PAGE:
By Juan J. Cancel, Chief Data Analyst and Quenton Cypress, Community Engagement Coordinator
If this you are reading this, you’re welcome! You should be excited to read our companion piece to our upcoming exhibit “Are We There Yet: Engaging the Tribal Youth with Story Maps” and learn more about the really cool project the Tribal Historic Preservation Office (THPO) worked with in conjunction with the Ahfachkee School’s 11th grade students. The Archaeometry Section, which focuses on mapping and technology, created a project that teaches high schoolers about utilizing online mapping, images, photographs and written narrative to tell a story they feel is important to them. The students took on this task once a week during their Social Studies class throughout the 2018 spring semester. Many of the students learned research skills that will benefit them after high school.
We were always prepared to teach students something new during the class whether it was utilizing online mapping software (ArcGIS Online developed by Esri), learning about map projections, creating graphic organizers to consolidate their thoughts, helping them figure out how to become better researchers, or showing them how their opinions and stories matter to others. It was not always easy preparing the 18 lesson plans for the students and some days we struggled making sure our message made sense or figuring out how to work around the state’s testing schedule. Yet, with all the challenges, the students were able to turnaround six completed Story Maps—each with a unique and different voice that will be co-authored by our team to make sure they are ready for installation in our Museum Exhibit opening later this month.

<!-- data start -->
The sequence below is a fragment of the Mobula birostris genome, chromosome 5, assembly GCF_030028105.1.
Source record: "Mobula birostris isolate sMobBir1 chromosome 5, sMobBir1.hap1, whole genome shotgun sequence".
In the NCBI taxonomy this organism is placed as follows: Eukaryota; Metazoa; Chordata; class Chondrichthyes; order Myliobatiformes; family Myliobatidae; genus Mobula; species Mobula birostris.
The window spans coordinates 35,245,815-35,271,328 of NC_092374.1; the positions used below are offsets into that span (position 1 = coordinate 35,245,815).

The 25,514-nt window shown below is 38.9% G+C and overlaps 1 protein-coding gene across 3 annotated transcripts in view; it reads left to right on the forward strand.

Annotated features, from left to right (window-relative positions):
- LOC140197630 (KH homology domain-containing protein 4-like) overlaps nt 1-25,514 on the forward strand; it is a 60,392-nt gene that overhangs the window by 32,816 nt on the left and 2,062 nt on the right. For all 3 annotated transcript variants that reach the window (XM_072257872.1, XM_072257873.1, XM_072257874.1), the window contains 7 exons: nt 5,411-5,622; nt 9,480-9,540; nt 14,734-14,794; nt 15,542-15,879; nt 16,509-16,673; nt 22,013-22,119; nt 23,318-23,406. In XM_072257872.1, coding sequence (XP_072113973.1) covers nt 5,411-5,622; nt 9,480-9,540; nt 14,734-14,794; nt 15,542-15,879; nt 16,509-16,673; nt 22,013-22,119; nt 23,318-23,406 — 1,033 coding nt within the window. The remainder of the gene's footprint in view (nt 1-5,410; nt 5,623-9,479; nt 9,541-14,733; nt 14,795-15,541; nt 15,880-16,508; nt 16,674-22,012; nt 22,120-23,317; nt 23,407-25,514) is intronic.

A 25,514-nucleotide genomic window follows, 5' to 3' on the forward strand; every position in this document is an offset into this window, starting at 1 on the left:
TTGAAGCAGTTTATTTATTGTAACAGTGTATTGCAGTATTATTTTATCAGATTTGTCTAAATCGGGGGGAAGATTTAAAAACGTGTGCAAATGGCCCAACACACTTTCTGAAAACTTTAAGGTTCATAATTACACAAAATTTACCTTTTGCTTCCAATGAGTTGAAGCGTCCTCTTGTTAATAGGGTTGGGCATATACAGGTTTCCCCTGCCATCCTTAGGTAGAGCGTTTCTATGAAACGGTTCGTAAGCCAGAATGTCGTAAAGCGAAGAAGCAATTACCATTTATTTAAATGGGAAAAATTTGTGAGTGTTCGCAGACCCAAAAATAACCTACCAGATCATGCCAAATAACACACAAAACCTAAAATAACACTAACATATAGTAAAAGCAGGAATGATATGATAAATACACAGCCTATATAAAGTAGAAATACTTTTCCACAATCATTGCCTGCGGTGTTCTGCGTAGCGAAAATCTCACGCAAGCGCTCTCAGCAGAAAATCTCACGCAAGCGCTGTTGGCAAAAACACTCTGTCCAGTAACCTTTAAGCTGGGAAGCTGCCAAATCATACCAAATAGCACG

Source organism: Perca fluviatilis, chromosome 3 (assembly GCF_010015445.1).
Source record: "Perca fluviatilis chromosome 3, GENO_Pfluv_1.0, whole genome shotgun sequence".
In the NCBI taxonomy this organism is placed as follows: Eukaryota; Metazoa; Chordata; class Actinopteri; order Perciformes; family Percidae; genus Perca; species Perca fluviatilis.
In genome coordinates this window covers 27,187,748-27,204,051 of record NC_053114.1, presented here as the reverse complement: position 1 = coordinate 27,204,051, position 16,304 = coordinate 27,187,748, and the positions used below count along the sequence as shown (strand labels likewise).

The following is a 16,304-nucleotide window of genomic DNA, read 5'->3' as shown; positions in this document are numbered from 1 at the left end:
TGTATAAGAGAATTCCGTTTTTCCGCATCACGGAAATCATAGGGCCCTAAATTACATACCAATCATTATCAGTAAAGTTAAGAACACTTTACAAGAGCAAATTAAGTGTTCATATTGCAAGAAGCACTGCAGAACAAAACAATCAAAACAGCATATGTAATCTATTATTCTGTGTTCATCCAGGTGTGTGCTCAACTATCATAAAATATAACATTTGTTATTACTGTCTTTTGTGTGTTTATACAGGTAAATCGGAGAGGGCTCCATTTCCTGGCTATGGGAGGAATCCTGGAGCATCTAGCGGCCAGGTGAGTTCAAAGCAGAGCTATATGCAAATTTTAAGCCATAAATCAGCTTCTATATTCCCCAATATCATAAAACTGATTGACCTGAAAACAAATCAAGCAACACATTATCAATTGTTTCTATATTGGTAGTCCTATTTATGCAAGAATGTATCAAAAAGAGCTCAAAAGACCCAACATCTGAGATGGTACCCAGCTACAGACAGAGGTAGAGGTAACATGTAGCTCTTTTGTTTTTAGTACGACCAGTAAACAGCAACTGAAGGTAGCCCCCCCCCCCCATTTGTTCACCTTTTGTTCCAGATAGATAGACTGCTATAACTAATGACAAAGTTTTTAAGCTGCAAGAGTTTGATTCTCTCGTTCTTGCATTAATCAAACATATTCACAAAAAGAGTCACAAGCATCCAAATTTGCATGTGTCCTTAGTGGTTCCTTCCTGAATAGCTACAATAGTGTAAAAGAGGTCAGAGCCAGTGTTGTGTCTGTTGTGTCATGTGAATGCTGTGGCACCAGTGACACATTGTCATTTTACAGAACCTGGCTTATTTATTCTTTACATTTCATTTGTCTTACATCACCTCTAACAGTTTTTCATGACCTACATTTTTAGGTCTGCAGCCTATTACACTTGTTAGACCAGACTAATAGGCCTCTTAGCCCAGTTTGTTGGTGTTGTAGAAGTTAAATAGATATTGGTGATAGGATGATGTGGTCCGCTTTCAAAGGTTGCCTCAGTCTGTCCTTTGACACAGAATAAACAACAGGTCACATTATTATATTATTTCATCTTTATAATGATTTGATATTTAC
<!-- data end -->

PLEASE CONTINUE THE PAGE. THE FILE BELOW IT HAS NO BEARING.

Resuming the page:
Once the class was finished, the Archaeometry team, comprised of Lacee, Quenton and myself, took our experience and turned it into a Story Map, as well. We took our Story Map all the way to San Diego!
We presented our project, “Tell the Seminole Story: Utilizing Esri Story Maps to Engage Tribal Youth,” in front of other GIS professionals at the international 2018 Esri User Conference. In a room with about 60 GIS professionals, comprised of folks who work with Tribes and within the education field, who sat in and listened to us talk about our process—what we went through, what worked, and what didn’t work. The most impressive comment we received was from a lady who told us she felt inspired after hearing our talk and we felt honored to hear that our project would help her with her education work.
In the end, this project has taken us more than a year of preparations with days of grinding out the work to all come together to create an exhibit that we can all be proud of. This is where we thank you for taking the time to read this and we hope you come visit the Ah-Tah-Thi-Ki Museum and check out the students’ Story Maps that will be up from August 27th to January 8th of next year.
Be sure to check out our Story Map here!